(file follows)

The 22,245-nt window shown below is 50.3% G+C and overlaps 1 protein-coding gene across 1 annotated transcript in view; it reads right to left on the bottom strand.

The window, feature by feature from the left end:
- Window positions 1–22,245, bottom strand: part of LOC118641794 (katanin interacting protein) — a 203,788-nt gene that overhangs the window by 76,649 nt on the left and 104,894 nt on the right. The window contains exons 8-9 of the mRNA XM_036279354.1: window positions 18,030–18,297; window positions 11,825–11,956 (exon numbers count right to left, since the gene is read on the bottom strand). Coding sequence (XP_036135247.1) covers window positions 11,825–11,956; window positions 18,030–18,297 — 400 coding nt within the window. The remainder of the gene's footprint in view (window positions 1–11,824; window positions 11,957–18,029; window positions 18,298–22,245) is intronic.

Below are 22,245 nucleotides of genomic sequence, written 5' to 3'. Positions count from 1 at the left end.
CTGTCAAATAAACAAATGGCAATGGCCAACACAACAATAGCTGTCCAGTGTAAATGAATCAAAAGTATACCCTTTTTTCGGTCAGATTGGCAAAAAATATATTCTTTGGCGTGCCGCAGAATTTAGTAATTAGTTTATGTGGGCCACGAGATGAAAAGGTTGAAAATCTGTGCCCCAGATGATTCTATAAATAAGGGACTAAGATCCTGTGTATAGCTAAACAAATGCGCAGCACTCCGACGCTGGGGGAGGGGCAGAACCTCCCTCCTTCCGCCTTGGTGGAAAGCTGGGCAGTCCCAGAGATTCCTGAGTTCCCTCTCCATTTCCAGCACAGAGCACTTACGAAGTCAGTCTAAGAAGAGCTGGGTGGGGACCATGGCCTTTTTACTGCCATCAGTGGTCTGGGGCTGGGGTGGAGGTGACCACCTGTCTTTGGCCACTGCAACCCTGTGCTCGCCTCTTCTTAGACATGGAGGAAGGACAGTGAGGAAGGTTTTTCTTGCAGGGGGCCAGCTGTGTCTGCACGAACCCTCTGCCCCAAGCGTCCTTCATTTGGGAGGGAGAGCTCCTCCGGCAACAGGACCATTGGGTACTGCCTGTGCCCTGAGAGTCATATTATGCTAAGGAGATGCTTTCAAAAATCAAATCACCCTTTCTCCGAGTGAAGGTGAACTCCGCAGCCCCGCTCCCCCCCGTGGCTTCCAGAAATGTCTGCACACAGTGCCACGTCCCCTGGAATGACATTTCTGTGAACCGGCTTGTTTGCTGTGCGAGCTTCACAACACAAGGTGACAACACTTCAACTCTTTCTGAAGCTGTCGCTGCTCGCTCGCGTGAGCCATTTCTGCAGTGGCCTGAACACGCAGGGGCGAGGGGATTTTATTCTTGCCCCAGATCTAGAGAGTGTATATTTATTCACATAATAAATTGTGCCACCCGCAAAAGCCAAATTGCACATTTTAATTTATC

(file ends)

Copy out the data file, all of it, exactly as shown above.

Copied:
The 22,245-nt window shown below is 50.3% G+C and overlaps 1 protein-coding gene across 1 annotated transcript in view; it reads right to left on the bottom strand.

The window, feature by feature from the left end:
- Window positions 1–22,245, bottom strand: part of LOC118641794 (katanin interacting protein) — a 203,788-nt gene that overhangs the window by 76,649 nt on the left and 104,894 nt on the right. The window contains exons 8-9 of the mRNA XM_036279354.1: window positions 18,030–18,297; window positions 11,825–11,956 (exon numbers count right to left, since the gene is read on the bottom strand). Coding sequence (XP_036135247.1) covers window positions 11,825–11,956; window positions 18,030–18,297 — 400 coding nt within the window. The remainder of the gene's footprint in view (window positions 1–11,824; window positions 11,957–18,029; window positions 18,298–22,245) is intronic.

Below are 22,245 nucleotides of genomic sequence, written 5' to 3'. Positions count from 1 at the left end.
CTGTCAAATAAACAAATGGCAATGGCCAACACAACAATAGCTGTCCAGTGTAAATGAATCAAAAGTATACCCTTTTTTCGGTCAGATTGGCAAAAAATATATTCTTTGGCGTGCCGCAGAATTTAGTAATTAGTTTATGTGGGCCACGAGATGAAAAGGTTGAAAATCTGTGCCCCAGATGATTCTATAAATAAGGGACTAAGATCCTGTGTATAGCTAAACAAATGCGCAGCACTCCGACGCTGGGGGAGGGGCAGAACCTCCCTCCTTCCGCCTTGGTGGAAAGCTGGGCAGTCCCAGAGATTCCTGAGTTCCCTCTCCATTTCCAGCACAGAGCACTTACGAAGTCAGTCTAAGAAGAGCTGGGTGGGGACCATGGCCTTTTTACTGCCATCAGTGGTCTGGGGCTGGGGTGGAGGTGACCACCTGTCTTTGGCCACTGCAACCCTGTGCTCGCCTCTTCTTAGACATGGAGGAAGGACAGTGAGGAAGGTTTTTCTTGCAGGGGGCCAGCTGTGTCTGCACGAACCCTCTGCCCCAAGCGTCCTTCATTTGGGAGGGAGAGCTCCTCCGGCAACAGGACCATTGGGTACTGCCTGTGCCCTGAGAGTCATATTATGCTAAGGAGATGCTTTCAAAAATCAAATCACCCTTTCTCCGAGTGAAGGTGAACTCCGCAGCCCCGCTCCCCCCCGTGGCTTCCAGAAATGTCTGCACACAGTGCCACGTCCCCTGGAATGACATTTCTGTGAACCGGCTTGTTTGCTGTGCGAGCTTCACAACACAAGGTGACAACACTTCAACTCTTTCTGAAGCTGTCGCTGCTCGCTCGCGTGAGCCATTTCTGCAGTGGCCTGAACACGCAGGGGCGAGGGGATTTTATTCTTGCCCCAGATCTAGAGAGTGTATATTTATTCACATAATAAATTGTGCCACCCGCAAAAGCCAAATTGCACATTTTAATTTATC